How to order

How long after unprotected sex do I have?

Levonelle should be taken within 72 hours (3 days) and ellaOne within 120 hours (5 days) of intercourse.

If I am breastfeeding which should I use?

Levonelle can be taken whilst breastfeeding. The manufacture advices against taking ellaOne whilst breastfeeding because of a lack of data.

Will the morning after pill prevent future pregnancies?

No, it is important to use barrier contraception, particularly after ellaOne, as it can only be used once per cycle. See next FAQ.

Will it prevent STIs?

No, only a physical barrier such as condoms will prevent STIs

Does my usual hormonal contraceptive work after taking the morning after pill?

No, there is interaction which causes disruption, you must take additional precautions.

  • ellaOne interferes with regular hormonal contraception. Continue your normal contraception but barrier methods (condoms or caps) are also required for 14 days on the normal (combined oral contraceptive) pill, patch, ring or injection and 9 days on the mini pill (progesterone only).
  • Levonelle – continue your normal contraception. A barrier method is also required for 9 days on the normal combined pill, patch, ring, or injection and 2 days on the mini pill (progesterone only).

If I drink alcohol before or after taking emergency contraceptive pills, will they be less effective?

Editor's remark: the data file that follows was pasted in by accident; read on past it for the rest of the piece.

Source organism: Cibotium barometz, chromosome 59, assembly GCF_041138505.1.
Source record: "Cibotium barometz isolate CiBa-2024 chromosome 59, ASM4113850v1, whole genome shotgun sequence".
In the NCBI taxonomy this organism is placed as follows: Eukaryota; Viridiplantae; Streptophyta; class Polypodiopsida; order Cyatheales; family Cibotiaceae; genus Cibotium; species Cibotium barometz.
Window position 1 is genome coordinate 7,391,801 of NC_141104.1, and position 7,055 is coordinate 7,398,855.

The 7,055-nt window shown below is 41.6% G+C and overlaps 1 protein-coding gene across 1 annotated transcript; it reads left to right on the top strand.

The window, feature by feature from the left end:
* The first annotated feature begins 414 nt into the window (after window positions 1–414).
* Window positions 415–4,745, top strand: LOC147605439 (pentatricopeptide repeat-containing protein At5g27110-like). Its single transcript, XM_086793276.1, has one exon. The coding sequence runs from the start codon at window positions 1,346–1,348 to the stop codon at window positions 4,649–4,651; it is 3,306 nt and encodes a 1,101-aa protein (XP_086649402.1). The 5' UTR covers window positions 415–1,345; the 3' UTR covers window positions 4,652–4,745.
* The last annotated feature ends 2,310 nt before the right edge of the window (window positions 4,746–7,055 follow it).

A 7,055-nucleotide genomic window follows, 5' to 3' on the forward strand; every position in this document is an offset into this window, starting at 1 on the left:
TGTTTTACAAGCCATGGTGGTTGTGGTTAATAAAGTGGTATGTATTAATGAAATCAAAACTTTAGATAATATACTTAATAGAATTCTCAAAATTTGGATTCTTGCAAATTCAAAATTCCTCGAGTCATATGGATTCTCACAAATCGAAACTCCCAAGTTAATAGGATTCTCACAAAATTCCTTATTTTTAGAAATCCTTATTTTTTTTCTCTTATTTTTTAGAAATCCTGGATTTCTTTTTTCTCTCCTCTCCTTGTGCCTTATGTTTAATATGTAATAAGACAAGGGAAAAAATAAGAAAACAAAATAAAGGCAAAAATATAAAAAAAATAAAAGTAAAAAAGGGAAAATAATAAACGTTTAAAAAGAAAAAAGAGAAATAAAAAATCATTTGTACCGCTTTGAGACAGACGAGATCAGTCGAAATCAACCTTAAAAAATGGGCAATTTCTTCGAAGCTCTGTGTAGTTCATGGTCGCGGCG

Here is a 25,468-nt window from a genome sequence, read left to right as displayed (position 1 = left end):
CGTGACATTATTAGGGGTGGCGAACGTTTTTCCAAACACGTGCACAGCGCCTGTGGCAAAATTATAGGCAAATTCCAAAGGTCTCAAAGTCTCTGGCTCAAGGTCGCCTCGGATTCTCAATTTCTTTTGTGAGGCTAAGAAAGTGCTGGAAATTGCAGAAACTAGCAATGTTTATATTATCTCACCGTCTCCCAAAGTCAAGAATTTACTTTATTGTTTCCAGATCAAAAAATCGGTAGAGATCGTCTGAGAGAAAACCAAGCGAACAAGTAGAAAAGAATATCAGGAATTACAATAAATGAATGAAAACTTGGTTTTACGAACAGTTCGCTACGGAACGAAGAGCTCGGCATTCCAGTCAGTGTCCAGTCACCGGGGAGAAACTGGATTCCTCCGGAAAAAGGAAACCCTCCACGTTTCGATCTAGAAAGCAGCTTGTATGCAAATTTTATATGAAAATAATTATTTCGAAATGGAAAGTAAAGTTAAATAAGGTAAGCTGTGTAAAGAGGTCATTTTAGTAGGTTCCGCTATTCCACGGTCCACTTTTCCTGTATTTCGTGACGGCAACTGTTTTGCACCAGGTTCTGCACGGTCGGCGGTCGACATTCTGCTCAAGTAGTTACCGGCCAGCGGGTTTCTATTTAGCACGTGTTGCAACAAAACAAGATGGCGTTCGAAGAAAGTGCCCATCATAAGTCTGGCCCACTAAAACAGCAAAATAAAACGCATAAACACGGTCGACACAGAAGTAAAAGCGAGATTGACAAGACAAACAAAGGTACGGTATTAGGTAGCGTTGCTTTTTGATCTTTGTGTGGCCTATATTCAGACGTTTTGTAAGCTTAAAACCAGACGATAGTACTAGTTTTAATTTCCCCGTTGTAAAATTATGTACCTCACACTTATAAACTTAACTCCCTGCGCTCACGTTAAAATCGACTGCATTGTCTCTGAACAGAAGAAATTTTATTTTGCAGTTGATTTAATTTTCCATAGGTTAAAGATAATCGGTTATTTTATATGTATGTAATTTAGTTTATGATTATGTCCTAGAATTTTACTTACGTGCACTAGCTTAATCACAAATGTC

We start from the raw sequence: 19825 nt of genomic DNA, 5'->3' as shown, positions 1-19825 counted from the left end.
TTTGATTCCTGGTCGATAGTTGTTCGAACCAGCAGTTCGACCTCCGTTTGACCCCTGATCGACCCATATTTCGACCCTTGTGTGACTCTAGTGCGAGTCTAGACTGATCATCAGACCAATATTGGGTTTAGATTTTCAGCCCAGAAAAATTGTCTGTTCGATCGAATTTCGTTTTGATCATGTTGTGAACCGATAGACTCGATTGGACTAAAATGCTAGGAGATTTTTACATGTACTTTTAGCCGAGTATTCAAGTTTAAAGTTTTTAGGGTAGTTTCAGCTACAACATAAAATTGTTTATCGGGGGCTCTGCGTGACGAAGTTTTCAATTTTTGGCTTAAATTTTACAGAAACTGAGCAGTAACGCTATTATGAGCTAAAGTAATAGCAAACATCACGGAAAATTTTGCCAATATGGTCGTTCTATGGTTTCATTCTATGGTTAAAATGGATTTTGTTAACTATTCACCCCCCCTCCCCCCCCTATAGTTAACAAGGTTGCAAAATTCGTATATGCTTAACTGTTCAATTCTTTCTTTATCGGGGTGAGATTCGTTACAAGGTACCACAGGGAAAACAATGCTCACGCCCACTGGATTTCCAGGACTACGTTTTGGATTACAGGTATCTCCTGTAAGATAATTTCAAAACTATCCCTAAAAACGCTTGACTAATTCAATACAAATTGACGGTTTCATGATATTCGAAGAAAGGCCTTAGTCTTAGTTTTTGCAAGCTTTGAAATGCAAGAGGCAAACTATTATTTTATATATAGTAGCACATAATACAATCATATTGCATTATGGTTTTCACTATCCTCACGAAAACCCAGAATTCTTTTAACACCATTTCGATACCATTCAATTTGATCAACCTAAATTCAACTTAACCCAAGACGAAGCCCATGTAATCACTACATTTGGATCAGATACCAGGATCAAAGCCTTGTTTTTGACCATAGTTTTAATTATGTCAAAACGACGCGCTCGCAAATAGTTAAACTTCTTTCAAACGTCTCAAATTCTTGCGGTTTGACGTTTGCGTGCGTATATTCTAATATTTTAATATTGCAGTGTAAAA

No, there is no effect of alcohol on the morning after pill. Alcohol can indirectly affect contraceptives – e.g. causing you to forget to use them, or putting on a condom incorrectly.

What other emergency contraception is available?

The IUD (intrauterine device or coil) can be inserted into the womb to prevent implantation. It is effective up to 120 hrs (5 days) after unprotected sex. It is the most effective form of emergency contraception, although can be harder to access than a pill. IUDs can be fitted by a trained healthcare professional at family planning clinics, sexual health clinics and some GP surgeries.

An IUD can be left in place as a regular method of contraception, or it can be removed during the next period.

What if I vomit after taking my morning after pill?

If you're sick within two hours of taking Levonelle, or three hours of taking ellaOne, the medicine cannot be guaranteed to work and you will need to take another dose or have an IUD fitted.

What if I took the morning after pill and then had unprotected sex the next day?

You would not be protected and would need a further dose, if Levonelle was taken, or an alternative emergency contraceptive method (coil), if EllaOne was taken.

When will my next period come?

Levonelle and ellaOne can make your period a few days earlier or later than usual. Your next period should start within the next month. If you don't get your period by the time you expect it or 3 weeks after unprotected intercourse, you should have a pregnancy test.